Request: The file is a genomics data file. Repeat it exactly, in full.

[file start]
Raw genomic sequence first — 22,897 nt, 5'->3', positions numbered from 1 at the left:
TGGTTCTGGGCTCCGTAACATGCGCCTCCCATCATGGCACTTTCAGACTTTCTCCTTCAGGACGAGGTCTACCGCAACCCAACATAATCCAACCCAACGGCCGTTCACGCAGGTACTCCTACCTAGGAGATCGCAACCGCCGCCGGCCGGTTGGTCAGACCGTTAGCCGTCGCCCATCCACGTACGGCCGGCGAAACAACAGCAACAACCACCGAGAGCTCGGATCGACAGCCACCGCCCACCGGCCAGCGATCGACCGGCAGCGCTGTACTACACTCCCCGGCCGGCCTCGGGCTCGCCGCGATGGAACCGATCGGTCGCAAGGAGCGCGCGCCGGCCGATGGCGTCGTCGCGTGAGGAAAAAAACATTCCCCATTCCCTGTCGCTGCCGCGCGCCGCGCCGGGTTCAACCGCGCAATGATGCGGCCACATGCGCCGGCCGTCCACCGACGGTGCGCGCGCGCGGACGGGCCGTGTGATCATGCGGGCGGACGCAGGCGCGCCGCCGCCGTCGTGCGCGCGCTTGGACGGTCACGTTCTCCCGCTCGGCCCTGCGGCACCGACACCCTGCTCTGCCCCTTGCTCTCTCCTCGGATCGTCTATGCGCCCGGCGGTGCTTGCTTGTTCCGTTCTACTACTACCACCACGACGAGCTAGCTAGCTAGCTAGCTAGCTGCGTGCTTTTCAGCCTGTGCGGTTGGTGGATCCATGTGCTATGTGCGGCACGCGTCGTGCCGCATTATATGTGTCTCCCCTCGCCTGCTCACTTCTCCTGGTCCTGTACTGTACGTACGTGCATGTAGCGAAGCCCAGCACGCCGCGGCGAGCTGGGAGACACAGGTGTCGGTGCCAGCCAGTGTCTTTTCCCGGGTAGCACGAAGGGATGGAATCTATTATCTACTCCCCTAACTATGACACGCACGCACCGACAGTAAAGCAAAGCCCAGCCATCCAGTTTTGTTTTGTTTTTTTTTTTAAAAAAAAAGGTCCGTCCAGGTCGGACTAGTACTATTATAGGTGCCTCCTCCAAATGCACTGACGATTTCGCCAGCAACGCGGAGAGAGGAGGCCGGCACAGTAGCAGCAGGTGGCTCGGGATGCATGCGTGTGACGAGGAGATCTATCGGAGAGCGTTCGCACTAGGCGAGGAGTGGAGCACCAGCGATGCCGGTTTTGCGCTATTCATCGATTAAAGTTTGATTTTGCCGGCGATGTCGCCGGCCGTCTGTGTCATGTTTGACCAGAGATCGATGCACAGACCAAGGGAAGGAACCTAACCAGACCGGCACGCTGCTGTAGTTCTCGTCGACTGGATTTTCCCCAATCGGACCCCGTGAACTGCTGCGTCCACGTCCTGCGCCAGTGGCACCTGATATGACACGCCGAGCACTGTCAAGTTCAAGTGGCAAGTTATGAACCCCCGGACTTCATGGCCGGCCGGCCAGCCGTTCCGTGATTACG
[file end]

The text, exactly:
Raw genomic sequence first — 22,897 nt, 5'->3', positions numbered from 1 at the left:
TGGTTCTGGGCTCCGTAACATGCGCCTCCCATCATGGCACTTTCAGACTTTCTCCTTCAGGACGAGGTCTACCGCAACCCAACATAATCCAACCCAACGGCCGTTCACGCAGGTACTCCTACCTAGGAGATCGCAACCGCCGCCGGCCGGTTGGTCAGACCGTTAGCCGTCGCCCATCCACGTACGGCCGGCGAAACAACAGCAACAACCACCGAGAGCTCGGATCGACAGCCACCGCCCACCGGCCAGCGATCGACCGGCAGCGCTGTACTACACTCCCCGGCCGGCCTCGGGCTCGCCGCGATGGAACCGATCGGTCGCAAGGAGCGCGCGCCGGCCGATGGCGTCGTCGCGTGAGGAAAAAAACATTCCCCATTCCCTGTCGCTGCCGCGCGCCGCGCCGGGTTCAACCGCGCAATGATGCGGCCACATGCGCCGGCCGTCCACCGACGGTGCGCGCGCGCGGACGGGCCGTGTGATCATGCGGGCGGACGCAGGCGCGCCGCCGCCGTCGTGCGCGCGCTTGGACGGTCACGTTCTCCCGCTCGGCCCTGCGGCACCGACACCCTGCTCTGCCCCTTGCTCTCTCCTCGGATCGTCTATGCGCCCGGCGGTGCTTGCTTGTTCCGTTCTACTACTACCACCACGACGAGCTAGCTAGCTAGCTAGCTAGCTGCGTGCTTTTCAGCCTGTGCGGTTGGTGGATCCATGTGCTATGTGCGGCACGCGTCGTGCCGCATTATATGTGTCTCCCCTCGCCTGCTCACTTCTCCTGGTCCTGTACTGTACGTACGTGCATGTAGCGAAGCCCAGCACGCCGCGGCGAGCTGGGAGACACAGGTGTCGGTGCCAGCCAGTGTCTTTTCCCGGGTAGCACGAAGGGATGGAATCTATTATCTACTCCCCTAACTATGACACGCACGCACCGACAGTAAAGCAAAGCCCAGCCATCCAGTTTTGTTTTGTTTTTTTTTTTAAAAAAAAAGGTCCGTCCAGGTCGGACTAGTACTATTATAGGTGCCTCCTCCAAATGCACTGACGATTTCGCCAGCAACGCGGAGAGAGGAGGCCGGCACAGTAGCAGCAGGTGGCTCGGGATGCATGCGTGTGACGAGGAGATCTATCGGAGAGCGTTCGCACTAGGCGAGGAGTGGAGCACCAGCGATGCCGGTTTTGCGCTATTCATCGATTAAAGTTTGATTTTGCCGGCGATGTCGCCGGCCGTCTGTGTCATGTTTGACCAGAGATCGATGCACAGACCAAGGGAAGGAACCTAACCAGACCGGCACGCTGCTGTAGTTCTCGTCGACTGGATTTTCCCCAATCGGACCCCGTGAACTGCTGCGTCCACGTCCTGCGCCAGTGGCACCTGATATGACACGCCGAGCACTGTCAAGTTCAAGTGGCAAGTTATGAACCCCCGGACTTCATGGCCGGCCGGCCAGCCGTTCCGTGATTACG